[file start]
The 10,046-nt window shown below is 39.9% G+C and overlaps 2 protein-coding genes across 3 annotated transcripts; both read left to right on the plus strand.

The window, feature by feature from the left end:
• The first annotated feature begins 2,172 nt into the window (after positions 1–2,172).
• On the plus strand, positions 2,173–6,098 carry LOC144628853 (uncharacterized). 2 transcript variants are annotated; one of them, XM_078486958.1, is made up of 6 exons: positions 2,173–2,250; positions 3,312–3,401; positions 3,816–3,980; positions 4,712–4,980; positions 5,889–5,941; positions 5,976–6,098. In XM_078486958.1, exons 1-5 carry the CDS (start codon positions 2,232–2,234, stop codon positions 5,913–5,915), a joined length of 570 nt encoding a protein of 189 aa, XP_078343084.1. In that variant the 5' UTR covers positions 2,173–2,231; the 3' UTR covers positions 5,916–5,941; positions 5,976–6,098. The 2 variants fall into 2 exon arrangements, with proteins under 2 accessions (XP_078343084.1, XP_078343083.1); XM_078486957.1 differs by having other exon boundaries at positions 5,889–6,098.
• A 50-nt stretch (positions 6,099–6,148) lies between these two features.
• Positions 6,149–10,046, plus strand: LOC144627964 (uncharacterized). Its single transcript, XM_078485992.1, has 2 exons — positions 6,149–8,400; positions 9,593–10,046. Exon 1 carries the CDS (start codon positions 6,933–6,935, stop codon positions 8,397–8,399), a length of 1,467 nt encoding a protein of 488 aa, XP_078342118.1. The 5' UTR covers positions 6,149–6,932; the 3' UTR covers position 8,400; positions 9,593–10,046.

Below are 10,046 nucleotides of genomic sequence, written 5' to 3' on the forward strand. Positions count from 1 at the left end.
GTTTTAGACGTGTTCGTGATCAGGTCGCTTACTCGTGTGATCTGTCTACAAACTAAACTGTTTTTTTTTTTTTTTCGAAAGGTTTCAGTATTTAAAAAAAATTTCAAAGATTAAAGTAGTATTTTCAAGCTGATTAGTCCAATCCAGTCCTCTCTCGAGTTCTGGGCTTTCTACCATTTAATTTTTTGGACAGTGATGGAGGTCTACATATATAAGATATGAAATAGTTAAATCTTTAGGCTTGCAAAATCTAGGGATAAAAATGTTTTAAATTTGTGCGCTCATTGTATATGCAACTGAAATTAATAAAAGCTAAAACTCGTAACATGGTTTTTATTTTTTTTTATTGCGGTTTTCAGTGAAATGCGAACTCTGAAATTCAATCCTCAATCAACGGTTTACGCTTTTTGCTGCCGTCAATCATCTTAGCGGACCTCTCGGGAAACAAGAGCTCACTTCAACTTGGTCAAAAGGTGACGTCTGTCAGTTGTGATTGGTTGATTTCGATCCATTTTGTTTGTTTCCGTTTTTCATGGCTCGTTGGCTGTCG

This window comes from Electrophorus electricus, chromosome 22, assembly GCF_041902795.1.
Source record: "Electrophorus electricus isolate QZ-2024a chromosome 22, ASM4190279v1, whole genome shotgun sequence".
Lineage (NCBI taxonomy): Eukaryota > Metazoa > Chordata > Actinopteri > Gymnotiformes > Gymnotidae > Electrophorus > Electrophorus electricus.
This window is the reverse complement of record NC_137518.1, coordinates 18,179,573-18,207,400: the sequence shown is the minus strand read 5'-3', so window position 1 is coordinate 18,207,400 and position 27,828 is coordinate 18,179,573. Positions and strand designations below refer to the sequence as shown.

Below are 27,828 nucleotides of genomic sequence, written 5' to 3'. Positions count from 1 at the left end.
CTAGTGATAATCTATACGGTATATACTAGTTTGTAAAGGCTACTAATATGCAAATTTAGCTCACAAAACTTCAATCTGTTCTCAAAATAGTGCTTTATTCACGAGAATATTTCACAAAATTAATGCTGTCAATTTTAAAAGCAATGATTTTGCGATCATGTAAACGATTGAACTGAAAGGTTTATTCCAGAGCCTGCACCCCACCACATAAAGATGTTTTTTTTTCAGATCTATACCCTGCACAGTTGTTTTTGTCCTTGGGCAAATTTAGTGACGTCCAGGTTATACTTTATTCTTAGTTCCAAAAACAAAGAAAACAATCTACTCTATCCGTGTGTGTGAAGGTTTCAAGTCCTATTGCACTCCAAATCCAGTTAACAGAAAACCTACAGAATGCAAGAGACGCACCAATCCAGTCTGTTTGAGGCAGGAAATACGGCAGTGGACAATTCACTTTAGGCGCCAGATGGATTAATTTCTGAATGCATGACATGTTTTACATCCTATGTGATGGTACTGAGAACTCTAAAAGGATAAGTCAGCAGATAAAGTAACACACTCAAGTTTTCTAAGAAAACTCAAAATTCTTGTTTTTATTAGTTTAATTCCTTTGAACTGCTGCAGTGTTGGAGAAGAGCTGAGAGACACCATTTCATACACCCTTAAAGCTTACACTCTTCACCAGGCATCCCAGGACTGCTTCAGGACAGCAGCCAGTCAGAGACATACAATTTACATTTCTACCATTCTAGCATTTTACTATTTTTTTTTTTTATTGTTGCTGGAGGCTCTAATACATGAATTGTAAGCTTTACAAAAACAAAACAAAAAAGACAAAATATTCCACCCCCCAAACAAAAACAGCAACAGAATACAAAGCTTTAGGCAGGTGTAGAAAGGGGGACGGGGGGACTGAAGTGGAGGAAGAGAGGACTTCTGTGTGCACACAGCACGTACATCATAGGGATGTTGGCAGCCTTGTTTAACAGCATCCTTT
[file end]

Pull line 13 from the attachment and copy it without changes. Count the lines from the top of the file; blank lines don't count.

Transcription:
Below are 27,828 nucleotides of genomic sequence, written 5' to 3'. Positions count from 1 at the left end.